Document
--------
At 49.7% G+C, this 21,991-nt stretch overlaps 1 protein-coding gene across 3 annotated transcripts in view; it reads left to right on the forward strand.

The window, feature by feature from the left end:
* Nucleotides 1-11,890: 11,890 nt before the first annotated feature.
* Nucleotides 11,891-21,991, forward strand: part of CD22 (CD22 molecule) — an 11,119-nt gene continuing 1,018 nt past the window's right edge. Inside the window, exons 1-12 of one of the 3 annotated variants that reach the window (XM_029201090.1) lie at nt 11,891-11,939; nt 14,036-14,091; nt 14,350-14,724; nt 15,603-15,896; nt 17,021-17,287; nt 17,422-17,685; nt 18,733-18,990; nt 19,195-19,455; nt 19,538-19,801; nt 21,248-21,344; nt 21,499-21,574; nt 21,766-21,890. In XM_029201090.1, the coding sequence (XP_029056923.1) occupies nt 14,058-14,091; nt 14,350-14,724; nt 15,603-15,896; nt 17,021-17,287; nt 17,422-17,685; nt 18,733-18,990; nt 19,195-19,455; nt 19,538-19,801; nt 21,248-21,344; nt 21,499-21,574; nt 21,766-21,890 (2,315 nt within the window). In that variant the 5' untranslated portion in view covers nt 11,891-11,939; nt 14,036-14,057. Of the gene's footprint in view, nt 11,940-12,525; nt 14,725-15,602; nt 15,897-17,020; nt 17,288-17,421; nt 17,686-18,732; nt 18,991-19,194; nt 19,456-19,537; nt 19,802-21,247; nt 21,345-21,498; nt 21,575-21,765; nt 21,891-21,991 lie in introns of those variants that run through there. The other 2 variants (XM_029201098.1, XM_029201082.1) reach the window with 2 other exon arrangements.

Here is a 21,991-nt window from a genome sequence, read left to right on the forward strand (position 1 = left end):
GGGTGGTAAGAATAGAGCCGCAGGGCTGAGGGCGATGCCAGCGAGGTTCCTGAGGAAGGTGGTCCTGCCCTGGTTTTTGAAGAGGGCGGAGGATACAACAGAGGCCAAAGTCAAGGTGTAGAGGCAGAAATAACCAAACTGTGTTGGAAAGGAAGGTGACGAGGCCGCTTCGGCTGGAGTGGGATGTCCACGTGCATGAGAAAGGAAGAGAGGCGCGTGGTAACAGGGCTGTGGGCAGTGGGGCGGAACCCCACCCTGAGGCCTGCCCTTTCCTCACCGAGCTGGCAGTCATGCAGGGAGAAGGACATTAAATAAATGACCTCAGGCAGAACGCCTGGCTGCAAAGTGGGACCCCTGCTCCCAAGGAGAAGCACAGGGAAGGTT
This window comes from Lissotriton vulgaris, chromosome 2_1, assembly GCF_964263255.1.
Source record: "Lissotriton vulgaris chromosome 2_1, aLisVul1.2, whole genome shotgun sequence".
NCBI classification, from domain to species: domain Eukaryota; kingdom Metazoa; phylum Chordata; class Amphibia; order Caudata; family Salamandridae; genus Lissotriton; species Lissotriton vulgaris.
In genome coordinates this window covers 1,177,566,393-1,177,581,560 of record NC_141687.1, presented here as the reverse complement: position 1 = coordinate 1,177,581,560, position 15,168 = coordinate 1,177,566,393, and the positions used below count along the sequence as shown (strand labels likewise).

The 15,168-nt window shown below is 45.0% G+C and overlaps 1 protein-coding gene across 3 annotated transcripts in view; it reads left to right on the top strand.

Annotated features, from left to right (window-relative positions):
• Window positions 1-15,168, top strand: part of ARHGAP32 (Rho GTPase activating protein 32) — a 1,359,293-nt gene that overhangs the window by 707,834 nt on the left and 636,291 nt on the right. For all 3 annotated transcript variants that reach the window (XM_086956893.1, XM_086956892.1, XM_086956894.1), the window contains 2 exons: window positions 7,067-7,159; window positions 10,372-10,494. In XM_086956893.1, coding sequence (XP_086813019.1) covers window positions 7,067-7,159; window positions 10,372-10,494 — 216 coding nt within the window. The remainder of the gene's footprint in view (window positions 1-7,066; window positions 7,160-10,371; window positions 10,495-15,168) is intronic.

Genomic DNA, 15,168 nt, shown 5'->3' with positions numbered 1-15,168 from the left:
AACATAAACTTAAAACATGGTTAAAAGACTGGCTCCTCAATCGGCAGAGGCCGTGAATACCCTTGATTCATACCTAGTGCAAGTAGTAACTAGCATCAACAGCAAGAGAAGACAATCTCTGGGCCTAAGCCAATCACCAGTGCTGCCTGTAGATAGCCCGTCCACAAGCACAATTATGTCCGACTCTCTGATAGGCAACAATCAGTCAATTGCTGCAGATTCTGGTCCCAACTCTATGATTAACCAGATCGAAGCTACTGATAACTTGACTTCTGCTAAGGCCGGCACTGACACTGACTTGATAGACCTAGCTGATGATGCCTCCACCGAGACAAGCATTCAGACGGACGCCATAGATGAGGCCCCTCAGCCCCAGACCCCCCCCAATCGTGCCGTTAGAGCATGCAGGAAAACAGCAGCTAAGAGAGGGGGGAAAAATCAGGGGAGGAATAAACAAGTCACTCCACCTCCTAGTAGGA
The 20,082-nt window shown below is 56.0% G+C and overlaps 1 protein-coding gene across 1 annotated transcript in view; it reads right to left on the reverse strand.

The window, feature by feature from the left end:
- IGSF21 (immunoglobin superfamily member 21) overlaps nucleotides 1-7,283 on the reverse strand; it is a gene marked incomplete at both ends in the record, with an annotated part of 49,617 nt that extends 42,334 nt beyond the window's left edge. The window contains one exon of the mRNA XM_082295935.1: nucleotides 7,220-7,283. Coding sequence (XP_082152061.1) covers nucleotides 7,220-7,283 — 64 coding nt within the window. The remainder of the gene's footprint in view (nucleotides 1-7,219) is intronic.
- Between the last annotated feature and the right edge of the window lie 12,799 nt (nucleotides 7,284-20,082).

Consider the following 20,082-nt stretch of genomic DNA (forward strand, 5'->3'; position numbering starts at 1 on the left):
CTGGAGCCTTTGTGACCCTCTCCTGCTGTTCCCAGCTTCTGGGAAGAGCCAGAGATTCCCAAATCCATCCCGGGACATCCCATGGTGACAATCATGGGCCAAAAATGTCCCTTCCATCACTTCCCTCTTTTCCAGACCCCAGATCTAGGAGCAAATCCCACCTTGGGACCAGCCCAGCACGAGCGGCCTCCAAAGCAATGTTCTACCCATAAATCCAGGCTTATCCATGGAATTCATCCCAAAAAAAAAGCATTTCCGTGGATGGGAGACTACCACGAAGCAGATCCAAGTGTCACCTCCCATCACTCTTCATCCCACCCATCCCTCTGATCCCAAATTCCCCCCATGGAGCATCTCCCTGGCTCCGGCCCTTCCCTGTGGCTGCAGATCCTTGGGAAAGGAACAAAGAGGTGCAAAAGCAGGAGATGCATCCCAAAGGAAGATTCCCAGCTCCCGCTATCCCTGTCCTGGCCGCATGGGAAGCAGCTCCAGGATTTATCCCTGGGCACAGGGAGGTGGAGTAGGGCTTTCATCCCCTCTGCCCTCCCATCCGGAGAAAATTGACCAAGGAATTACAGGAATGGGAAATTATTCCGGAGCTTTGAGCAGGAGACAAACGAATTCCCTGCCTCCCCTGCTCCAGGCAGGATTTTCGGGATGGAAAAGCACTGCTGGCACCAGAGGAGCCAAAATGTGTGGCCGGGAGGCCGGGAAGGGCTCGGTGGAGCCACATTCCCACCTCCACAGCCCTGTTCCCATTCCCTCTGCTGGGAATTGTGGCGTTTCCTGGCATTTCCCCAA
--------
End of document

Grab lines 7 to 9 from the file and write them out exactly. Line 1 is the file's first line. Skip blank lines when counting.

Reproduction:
This window comes from Lissotriton vulgaris, chromosome 2_1, assembly GCF_964263255.1.
Source record: "Lissotriton vulgaris chromosome 2_1, aLisVul1.2, whole genome shotgun sequence".
NCBI classification, from domain to species: domain Eukaryota; kingdom Metazoa; phylum Chordata; class Amphibia; order Caudata; family Salamandridae; genus Lissotriton; species Lissotriton vulgaris.